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Both 'One' and 'Other': Environmental Cosmopolitanism and the Politics of Hybridity in Costa Rica

Johnson, Mark; Clisby, Suzanne

Authors

Mark Johnson

Suzanne Clisby S.M.Clisby@hull.ac.uk



Abstract

Cosmopolitans are frequently characterized as living and perceiving the world and their environment from a distance. Drawing on ethnographic work among a small group of Western migrants in Costa Rica, we complicate this portrayal in a number of ways. First, we demonstrate that these people think in similar kinds of ways as social theorists: they too are worried about living at a distance from place and are seeking what is, in their way of reckoning, a more engaged relationship with their surroundings. Second, however, we explore the social context and corollaries of these migrants' attempts to bring together a putatively "modern/cosmopolitan" way of relating to place and a "traditional/place-based" way of relating to surroundings. Specifically, we demonstrate how migrant claims to transcend the differences between "tradition" and "modernity" create new forms of social exclusion as they, both literally and figuratively, come to claim the place of "the other."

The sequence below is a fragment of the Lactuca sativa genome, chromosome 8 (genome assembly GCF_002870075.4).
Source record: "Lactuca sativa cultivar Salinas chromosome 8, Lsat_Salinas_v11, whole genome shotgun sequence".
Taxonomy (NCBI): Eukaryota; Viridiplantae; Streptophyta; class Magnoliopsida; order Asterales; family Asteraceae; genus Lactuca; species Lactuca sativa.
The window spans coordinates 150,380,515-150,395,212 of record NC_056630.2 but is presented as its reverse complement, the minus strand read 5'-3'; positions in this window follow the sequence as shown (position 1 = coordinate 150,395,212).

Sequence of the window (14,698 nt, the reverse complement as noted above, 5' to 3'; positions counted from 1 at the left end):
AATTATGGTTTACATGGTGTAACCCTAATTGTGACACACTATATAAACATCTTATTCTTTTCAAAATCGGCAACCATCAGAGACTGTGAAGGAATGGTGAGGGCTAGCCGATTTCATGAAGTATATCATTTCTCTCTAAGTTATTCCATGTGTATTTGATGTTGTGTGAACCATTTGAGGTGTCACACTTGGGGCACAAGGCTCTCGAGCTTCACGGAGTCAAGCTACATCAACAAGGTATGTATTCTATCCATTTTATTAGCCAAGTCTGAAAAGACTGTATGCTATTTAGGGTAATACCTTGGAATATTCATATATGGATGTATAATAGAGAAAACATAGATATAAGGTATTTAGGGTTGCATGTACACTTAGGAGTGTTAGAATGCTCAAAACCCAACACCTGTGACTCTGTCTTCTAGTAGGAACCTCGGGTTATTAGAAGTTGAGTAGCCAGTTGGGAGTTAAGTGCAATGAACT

Journal Article Type Article
Publication Date Mar 31, 2008
Journal NATURE + CULTURE
Print ISSN 1558-6073
Electronic ISSN 1558-5468
Publisher Berghahn Journals
Peer Reviewed Peer Reviewed
Volume 3
Issue 1
Pages 63 - 81
APA6 Citation Johnson, M., & Clisby, S. (2008). Both 'One' and 'Other': Environmental Cosmopolitanism and the Politics of Hybridity in Costa Rica. Nature and Culture, 3(1), 63 - 81. doi:10.3167/nc.2008.030105
DOI https://doi.org/10.3167/nc.2008.030105
Keywords General Social Sciences
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